Posted by Kwintessential at 7:29 PM
Categories: Expand Your Vocabulary

Wednesday, March 15, 2006

Eastern European immigrants work harder than Brits

Many Eastern European immigrants in the UK are harder working, more reliable and motivated than their British counterparts, according to a Home Office report.

More than 345,000 East Europeans have arrived seeking work since the EU expanded to include former Soviet bloc countries on 1 May 2004. Employers compare them favourably with UK workers, according to the first study of attitudes to migrant workers since EU expansion.

Read more: Workers

translation costs in eu spiral out of control

In another example of the EU Parliament's excessive spending, costs of interpretation and translation in an expanded EU are spiraling out of control, according to a separate draft report from the legislature's budgetary control committee.

The committee said it is "very concerned" that nearly €26 million, or $31 million - 16 percent of the €163 million spent on interpretation - is used to hire translators who are on call or sitting idle.

Read more: EU
Posted by Kwintessential at 7:06 PM
Categories: Translation News

new cross cultural soap starts in germany

"Turkish for Beginners," a new soap opera which premiered on German public broadcaster ARD on Tuesday, is a highly entertaining bonanza of cultural stereotypes.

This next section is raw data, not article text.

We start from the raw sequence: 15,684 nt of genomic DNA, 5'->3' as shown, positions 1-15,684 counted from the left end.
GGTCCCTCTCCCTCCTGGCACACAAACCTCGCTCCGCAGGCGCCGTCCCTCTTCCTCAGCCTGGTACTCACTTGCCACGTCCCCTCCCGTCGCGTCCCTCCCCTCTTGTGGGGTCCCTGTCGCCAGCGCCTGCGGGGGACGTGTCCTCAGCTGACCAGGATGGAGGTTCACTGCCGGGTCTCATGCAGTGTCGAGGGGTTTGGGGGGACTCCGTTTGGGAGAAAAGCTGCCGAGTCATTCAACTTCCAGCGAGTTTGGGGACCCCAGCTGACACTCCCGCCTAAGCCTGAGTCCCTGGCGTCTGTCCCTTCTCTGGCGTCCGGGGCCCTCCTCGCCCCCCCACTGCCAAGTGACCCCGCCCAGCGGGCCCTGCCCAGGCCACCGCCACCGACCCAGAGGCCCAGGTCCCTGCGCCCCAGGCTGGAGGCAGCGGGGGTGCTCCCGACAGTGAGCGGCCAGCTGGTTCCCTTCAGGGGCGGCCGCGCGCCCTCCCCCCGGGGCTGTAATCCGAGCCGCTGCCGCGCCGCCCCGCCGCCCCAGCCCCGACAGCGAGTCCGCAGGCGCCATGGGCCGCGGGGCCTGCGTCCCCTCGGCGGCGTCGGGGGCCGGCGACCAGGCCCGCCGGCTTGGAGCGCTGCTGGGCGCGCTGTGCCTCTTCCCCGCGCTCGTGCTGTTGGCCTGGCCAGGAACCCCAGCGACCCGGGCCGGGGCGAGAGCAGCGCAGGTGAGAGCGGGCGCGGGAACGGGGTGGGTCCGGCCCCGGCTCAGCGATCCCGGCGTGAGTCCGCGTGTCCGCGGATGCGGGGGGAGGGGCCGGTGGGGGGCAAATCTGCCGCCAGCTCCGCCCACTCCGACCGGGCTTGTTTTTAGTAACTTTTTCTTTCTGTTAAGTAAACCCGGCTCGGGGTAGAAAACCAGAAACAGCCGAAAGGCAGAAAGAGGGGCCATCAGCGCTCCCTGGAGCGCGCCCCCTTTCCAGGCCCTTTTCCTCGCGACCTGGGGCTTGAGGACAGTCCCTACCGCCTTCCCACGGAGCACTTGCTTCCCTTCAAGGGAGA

In it, Doris Schneider, an anti-disciplinarian German therapist and mother of two, falls in love with Turkish policeman Metin Öztürk, a father of two as well. To the absolute horror of the children from both sides of the cultural divide, Doris (played by Anna Stieblich) and Metin (Adnan Maral) decide to move in with each other and conduct a risky, cross-cultural family merger.

Read more: Germany

australia reflects on cultural diversity

In a few short decades Australia has shifted from a "White Australia" policy to one that supports a growing diversity. But the debate on multiculturalism following the Cronulla riots reveals uncertainty over whether that should require more assimilation or allow freedom within the boundaries of fundamental principles.